It turned out to be quite addictive and fast to weave, but I had to make myself not weave the entire thing in one sitting and cause a back flare-up. As I suspected, I only had enough warp for seven of the pinwheel designs, but that’s fine. Odd numbers often look better than even, anyway.

One of my favourites for the year, I reckon.

Helping Hands

Recently I’ve been watching art demonstration videos on YouTube, starting with James Gurney, then various other artists. Inspired, I’ve been doing a bit of art at home and wishing I could go out and paint en plein air.

Many more portable easel options are available since I last looked, from expensive ponchard boxes to cheap DIY set ups that attach to tripods. I was particularly amused by a laptop conversion I saw, though I suspect it wouldn’t be a practical solution in the long run. I have a DIY ponchard box I made in 2010 and a plastic version I put together for our trip to Central Australia. They all rest on my knees, which means I need to sit down when painting. Having something fixed to an easel would be much more flexible.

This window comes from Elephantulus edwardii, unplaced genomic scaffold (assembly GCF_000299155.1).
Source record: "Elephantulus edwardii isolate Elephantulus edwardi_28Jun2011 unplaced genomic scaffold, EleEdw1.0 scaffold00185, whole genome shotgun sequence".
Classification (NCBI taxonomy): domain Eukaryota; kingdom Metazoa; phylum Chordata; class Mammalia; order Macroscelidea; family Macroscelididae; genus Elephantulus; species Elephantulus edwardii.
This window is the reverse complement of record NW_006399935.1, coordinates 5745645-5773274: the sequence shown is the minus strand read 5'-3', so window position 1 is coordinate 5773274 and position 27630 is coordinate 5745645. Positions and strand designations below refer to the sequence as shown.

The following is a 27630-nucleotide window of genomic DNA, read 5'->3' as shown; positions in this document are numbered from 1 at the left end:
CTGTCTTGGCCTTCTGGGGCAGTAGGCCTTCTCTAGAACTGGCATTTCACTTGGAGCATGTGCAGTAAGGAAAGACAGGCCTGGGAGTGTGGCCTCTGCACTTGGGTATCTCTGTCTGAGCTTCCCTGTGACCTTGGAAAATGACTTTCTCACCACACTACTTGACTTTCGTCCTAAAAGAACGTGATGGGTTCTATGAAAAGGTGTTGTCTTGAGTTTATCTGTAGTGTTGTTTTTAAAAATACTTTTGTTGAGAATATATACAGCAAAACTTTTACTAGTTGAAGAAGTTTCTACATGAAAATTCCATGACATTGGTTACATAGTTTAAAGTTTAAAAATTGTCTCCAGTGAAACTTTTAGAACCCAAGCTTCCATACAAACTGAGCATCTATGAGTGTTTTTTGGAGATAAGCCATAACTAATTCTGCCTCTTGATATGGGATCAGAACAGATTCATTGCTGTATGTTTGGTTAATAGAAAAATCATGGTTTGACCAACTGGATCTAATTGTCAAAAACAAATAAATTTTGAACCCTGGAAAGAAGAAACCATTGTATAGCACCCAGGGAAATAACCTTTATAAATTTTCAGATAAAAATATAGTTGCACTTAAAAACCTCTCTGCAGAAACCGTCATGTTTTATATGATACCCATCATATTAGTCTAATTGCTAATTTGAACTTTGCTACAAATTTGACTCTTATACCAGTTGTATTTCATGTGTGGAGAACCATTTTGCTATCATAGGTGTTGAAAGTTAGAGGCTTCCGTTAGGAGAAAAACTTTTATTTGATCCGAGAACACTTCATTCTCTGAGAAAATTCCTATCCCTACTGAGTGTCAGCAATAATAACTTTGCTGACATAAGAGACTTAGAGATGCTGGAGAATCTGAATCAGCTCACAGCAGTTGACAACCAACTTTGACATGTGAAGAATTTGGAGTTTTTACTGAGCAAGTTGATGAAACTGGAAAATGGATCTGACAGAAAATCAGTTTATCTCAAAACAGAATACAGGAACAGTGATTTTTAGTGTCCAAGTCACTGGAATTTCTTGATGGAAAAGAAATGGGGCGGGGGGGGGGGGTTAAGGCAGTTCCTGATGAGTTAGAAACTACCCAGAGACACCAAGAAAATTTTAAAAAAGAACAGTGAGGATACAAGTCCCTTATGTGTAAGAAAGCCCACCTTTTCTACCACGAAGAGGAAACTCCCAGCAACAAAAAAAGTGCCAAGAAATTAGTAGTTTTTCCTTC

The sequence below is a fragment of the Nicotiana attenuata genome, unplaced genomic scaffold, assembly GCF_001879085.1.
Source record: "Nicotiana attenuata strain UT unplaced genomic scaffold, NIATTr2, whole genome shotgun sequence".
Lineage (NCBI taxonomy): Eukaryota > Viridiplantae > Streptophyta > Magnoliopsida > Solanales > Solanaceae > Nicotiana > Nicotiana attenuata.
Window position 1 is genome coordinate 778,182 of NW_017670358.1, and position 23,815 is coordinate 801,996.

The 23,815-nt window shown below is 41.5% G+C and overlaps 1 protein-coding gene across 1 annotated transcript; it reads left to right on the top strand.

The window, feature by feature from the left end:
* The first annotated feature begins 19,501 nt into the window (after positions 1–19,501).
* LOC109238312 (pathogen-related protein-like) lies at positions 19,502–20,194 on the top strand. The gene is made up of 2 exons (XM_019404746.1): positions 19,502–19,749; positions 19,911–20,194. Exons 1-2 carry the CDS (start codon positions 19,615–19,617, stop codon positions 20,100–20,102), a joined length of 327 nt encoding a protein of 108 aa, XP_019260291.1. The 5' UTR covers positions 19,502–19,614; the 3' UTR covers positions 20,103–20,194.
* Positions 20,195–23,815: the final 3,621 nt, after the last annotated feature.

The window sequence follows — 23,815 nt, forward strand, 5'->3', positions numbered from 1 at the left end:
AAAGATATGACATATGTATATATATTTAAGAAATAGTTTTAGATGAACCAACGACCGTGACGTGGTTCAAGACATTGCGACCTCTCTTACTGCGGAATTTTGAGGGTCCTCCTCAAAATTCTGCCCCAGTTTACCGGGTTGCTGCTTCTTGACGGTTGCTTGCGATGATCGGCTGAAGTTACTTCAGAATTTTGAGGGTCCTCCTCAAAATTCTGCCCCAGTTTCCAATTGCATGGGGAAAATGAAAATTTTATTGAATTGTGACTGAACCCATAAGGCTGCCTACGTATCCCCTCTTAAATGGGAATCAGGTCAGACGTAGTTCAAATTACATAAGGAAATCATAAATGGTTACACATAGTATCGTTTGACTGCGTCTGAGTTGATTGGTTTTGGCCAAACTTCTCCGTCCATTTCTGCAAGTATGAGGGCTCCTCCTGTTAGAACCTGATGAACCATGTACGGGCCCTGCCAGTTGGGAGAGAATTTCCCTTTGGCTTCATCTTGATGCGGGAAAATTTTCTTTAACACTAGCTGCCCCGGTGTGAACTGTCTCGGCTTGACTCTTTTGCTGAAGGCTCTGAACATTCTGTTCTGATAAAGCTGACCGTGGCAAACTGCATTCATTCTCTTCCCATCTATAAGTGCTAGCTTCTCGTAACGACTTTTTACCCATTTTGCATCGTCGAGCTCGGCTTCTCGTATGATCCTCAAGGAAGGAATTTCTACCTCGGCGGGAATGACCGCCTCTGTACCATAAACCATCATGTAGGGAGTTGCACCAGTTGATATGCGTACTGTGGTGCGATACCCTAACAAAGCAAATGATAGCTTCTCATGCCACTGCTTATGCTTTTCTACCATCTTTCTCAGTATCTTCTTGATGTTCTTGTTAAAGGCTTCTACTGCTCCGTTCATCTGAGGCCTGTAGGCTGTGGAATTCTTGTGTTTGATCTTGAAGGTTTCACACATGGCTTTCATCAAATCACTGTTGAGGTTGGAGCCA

I bought James Gurney’s video on his DIY sketching easel and as I watched it, I couldn’t help thinking all that wood looked heavy. Or at least, heavier than I was willing to carry. All the clips and magnets holding things to the boards made me wonder if the boards could be eliminated and the clips remain. A bit of searching later, I bought this:

It’s called ‘helping hands’, and is for soldering. I was worried that the arms would be too weak to hold a palette, diffuser and sketchbook/canvas board steady while I worked, but they’re impressively sturdy. It has a hole in the base for screwing it to a table, which Paul enlarged and created a thread that matches the quick-release plates on tripods. And that hollow in the centre is just right for a water container.

The next step was to gather the things the clips would hold. James uses pencil tins as palettes, and I didn’t manage to find one before the lockdown, so had to order a tin of pencils online, which took ages to arrive. The first diffuser I came up with used bamboo skewers and bendy straws for the frame and white plastic sheet for the fabric, but both double-sided and masking tape peeled off the plastic so I wound up sewing on some white poly-cotton instead. I wasn’t going to attempt to buy kite fabric from Spotlight as they’re slow getting orders out so with Aussie Post delays on top who knows when it would arrive. At the moment if something can’t be bought in a supermarket, chemist, baker, butcher or green grocer, I’ve got to either make it using bits and pieces around the house and garage, or just do without.